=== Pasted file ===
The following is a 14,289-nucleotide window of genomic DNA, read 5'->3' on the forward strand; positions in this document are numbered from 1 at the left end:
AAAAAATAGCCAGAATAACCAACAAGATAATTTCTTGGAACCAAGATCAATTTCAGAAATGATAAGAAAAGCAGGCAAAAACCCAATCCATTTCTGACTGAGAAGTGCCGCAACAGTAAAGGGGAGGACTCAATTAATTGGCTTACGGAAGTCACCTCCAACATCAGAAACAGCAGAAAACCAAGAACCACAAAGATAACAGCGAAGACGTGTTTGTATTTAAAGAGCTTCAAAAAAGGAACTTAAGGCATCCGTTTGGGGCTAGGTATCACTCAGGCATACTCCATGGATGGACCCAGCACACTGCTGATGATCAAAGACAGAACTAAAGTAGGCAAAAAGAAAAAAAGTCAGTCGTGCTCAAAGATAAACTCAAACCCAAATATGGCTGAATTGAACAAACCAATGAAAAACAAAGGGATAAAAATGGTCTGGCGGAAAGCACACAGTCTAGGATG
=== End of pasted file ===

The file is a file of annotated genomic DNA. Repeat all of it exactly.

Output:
The following is a 14,289-nucleotide window of genomic DNA, read 5'->3' on the forward strand; positions in this document are numbered from 1 at the left end:
AAAAAATAGCCAGAATAACCAACAAGATAATTTCTTGGAACCAAGATCAATTTCAGAAATGATAAGAAAAGCAGGCAAAAACCCAATCCATTTCTGACTGAGAAGTGCCGCAACAGTAAAGGGGAGGACTCAATTAATTGGCTTACGGAAGTCACCTCCAACATCAGAAACAGCAGAAAACCAAGAACCACAAAGATAACAGCGAAGACGTGTTTGTATTTAAAGAGCTTCAAAAAAGGAACTTAAGGCATCCGTTTGGGGCTAGGTATCACTCAGGCATACTCCATGGATGGACCCAGCACACTGCTGATGATCAAAGACAGAACTAAAGTAGGCAAAAAGAAAAAAAGTCAGTCGTGCTCAAAGATAAACTCAAACCCAAATATGGCTGAATTGAACAAACCAATGAAAAACAAAGGGATAAAAATGGTCTGGCGGAAAGCACACAGTCTAGGATG